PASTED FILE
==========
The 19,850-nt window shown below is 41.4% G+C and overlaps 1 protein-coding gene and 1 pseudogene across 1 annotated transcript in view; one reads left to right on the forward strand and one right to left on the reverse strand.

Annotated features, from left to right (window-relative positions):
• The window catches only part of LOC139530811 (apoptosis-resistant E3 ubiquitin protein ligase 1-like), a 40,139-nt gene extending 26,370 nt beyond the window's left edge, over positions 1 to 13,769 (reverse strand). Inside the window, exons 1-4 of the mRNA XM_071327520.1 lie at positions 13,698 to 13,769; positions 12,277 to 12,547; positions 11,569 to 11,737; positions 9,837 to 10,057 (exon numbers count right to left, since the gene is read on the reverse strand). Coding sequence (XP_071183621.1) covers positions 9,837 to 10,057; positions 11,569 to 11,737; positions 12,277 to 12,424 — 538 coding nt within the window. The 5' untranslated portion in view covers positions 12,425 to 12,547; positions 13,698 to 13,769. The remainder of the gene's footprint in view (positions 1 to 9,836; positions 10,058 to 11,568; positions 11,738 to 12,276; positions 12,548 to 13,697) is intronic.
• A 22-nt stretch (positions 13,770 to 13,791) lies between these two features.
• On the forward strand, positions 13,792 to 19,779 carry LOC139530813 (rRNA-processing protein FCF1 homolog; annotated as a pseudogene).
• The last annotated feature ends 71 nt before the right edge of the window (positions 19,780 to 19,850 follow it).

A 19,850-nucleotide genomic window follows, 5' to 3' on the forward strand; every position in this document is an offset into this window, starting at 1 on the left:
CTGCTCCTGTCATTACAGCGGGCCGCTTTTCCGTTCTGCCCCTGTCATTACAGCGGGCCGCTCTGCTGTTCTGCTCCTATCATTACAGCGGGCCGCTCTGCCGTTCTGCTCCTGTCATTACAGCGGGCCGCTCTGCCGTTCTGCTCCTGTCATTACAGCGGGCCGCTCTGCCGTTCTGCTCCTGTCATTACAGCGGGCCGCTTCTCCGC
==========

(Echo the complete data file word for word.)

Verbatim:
The 19,850-nt window shown below is 41.4% G+C and overlaps 1 protein-coding gene and 1 pseudogene across 1 annotated transcript in view; one reads left to right on the forward strand and one right to left on the reverse strand.

Annotated features, from left to right (window-relative positions):
• The window catches only part of LOC139530811 (apoptosis-resistant E3 ubiquitin protein ligase 1-like), a 40,139-nt gene extending 26,370 nt beyond the window's left edge, over positions 1 to 13,769 (reverse strand). Inside the window, exons 1-4 of the mRNA XM_071327520.1 lie at positions 13,698 to 13,769; positions 12,277 to 12,547; positions 11,569 to 11,737; positions 9,837 to 10,057 (exon numbers count right to left, since the gene is read on the reverse strand). Coding sequence (XP_071183621.1) covers positions 9,837 to 10,057; positions 11,569 to 11,737; positions 12,277 to 12,424 — 538 coding nt within the window. The 5' untranslated portion in view covers positions 12,425 to 12,547; positions 13,698 to 13,769. The remainder of the gene's footprint in view (positions 1 to 9,836; positions 10,058 to 11,568; positions 11,738 to 12,276; positions 12,548 to 13,697) is intronic.
• A 22-nt stretch (positions 13,770 to 13,791) lies between these two features.
• On the forward strand, positions 13,792 to 19,779 carry LOC139530813 (rRNA-processing protein FCF1 homolog; annotated as a pseudogene).
• The last annotated feature ends 71 nt before the right edge of the window (positions 19,780 to 19,850 follow it).

A 19,850-nucleotide genomic window follows, 5' to 3' on the forward strand; every position in this document is an offset into this window, starting at 1 on the left:
CTGCTCCTGTCATTACAGCGGGCCGCTTTTCCGTTCTGCCCCTGTCATTACAGCGGGCCGCTCTGCTGTTCTGCTCCTATCATTACAGCGGGCCGCTCTGCCGTTCTGCTCCTGTCATTACAGCGGGCCGCTCTGCCGTTCTGCTCCTGTCATTACAGCGGGCCGCTCTGCCGTTCTGCTCCTGTCATTACAGCGGGCCGCTTCTCCGC